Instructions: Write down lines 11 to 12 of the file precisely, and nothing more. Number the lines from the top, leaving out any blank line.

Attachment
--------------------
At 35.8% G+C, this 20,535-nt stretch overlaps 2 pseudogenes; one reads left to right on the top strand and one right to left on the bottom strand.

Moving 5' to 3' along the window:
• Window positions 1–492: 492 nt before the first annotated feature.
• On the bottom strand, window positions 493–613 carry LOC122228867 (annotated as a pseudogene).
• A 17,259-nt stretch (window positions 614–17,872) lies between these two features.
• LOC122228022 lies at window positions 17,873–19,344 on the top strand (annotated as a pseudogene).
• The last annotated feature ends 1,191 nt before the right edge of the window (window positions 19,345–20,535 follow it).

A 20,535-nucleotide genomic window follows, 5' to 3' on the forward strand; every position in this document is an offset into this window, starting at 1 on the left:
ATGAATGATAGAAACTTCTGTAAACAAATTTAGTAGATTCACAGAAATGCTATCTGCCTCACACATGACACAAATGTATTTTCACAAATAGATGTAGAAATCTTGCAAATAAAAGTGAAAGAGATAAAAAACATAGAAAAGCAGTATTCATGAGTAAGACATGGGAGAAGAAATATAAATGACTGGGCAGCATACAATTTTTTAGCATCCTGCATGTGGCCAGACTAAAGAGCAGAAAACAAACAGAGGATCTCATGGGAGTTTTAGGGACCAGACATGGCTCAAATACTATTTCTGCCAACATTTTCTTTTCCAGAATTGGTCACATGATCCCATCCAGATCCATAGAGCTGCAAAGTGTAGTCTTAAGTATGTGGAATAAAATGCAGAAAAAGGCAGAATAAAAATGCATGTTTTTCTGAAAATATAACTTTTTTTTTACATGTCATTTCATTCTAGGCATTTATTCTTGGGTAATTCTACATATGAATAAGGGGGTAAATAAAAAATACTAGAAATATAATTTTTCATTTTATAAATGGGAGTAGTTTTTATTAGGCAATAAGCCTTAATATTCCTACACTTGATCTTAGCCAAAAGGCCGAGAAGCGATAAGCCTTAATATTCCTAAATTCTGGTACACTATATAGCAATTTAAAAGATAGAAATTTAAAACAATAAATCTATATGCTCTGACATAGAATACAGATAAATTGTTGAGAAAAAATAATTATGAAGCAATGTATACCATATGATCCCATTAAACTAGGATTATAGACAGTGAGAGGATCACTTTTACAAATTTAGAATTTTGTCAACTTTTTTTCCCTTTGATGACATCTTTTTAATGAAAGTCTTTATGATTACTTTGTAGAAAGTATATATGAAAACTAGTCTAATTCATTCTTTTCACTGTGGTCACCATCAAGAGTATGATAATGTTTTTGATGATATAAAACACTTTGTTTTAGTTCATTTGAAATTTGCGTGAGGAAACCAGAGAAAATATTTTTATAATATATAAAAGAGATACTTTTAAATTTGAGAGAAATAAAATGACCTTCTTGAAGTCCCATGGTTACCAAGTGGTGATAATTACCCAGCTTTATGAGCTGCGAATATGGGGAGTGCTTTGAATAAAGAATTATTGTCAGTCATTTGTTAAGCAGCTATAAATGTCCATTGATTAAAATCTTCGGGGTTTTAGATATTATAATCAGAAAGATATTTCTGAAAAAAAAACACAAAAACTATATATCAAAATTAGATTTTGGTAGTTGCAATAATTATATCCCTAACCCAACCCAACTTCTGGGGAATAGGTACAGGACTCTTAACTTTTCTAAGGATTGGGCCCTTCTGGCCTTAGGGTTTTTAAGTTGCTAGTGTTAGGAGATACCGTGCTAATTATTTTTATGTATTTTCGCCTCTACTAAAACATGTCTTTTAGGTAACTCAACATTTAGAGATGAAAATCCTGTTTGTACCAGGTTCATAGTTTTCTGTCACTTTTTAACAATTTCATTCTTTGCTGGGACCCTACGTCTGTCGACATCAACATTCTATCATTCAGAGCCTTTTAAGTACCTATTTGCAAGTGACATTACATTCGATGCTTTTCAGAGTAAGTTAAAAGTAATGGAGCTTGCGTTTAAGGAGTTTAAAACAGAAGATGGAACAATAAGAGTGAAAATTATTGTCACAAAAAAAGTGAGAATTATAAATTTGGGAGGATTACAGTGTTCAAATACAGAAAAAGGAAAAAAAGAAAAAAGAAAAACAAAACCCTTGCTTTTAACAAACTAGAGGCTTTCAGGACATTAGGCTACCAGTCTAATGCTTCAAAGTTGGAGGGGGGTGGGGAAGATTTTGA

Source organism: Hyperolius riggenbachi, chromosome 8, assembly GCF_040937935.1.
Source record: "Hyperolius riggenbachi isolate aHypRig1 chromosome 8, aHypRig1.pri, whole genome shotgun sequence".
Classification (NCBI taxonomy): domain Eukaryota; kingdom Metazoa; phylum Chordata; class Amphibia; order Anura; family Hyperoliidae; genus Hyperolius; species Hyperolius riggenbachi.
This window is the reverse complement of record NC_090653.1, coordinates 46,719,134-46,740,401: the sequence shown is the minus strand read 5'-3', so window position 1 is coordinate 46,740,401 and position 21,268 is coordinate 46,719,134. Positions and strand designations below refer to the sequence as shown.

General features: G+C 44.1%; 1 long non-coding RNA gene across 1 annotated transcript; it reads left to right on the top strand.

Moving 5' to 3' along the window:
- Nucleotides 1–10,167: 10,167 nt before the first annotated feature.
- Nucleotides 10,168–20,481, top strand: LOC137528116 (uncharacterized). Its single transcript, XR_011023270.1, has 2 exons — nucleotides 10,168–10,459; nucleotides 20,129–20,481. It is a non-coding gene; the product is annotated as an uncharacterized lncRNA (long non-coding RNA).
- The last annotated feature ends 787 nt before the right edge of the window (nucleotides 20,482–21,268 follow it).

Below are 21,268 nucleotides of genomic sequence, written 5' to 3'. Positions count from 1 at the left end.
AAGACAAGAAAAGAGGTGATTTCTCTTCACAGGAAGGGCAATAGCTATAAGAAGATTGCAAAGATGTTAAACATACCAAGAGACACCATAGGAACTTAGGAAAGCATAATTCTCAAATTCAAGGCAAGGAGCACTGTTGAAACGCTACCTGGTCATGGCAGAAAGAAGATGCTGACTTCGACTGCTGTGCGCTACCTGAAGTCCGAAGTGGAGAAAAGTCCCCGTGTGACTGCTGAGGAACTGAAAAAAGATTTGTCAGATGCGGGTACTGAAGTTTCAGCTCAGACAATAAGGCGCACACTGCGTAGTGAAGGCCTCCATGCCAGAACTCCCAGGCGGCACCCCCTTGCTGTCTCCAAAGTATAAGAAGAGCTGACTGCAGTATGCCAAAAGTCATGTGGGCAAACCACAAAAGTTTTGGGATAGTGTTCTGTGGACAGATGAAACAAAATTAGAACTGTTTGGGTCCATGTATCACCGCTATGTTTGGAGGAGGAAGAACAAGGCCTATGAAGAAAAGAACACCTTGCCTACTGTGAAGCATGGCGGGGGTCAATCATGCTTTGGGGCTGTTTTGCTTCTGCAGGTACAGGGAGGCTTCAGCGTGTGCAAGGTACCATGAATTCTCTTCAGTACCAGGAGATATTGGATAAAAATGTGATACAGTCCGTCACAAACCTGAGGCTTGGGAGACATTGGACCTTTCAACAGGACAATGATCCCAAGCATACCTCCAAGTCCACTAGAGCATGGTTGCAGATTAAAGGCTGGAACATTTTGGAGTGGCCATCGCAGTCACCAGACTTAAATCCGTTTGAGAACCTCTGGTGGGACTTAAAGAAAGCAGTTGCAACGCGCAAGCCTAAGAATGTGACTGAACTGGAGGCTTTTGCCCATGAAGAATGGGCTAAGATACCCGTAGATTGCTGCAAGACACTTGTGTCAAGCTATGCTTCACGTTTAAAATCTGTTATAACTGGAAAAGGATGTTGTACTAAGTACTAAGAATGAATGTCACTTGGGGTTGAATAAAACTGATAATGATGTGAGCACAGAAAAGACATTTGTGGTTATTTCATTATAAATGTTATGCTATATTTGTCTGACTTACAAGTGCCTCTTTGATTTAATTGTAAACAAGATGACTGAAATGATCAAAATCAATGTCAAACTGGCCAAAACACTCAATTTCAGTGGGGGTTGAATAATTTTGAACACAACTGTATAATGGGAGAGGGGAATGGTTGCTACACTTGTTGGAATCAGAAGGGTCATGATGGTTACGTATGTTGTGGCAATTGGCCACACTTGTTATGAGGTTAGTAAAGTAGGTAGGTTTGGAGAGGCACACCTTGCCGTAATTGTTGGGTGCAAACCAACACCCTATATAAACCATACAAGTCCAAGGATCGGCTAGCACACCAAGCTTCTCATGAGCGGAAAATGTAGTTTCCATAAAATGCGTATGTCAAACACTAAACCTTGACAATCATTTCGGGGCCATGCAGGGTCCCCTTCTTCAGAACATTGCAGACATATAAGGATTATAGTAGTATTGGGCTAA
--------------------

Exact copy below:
Source record: "Hyperolius riggenbachi isolate aHypRig1 chromosome 8, aHypRig1.pri, whole genome shotgun sequence".
Classification (NCBI taxonomy): domain Eukaryota; kingdom Metazoa; phylum Chordata; class Amphibia; order Anura; family Hyperoliidae; genus Hyperolius; species Hyperolius riggenbachi.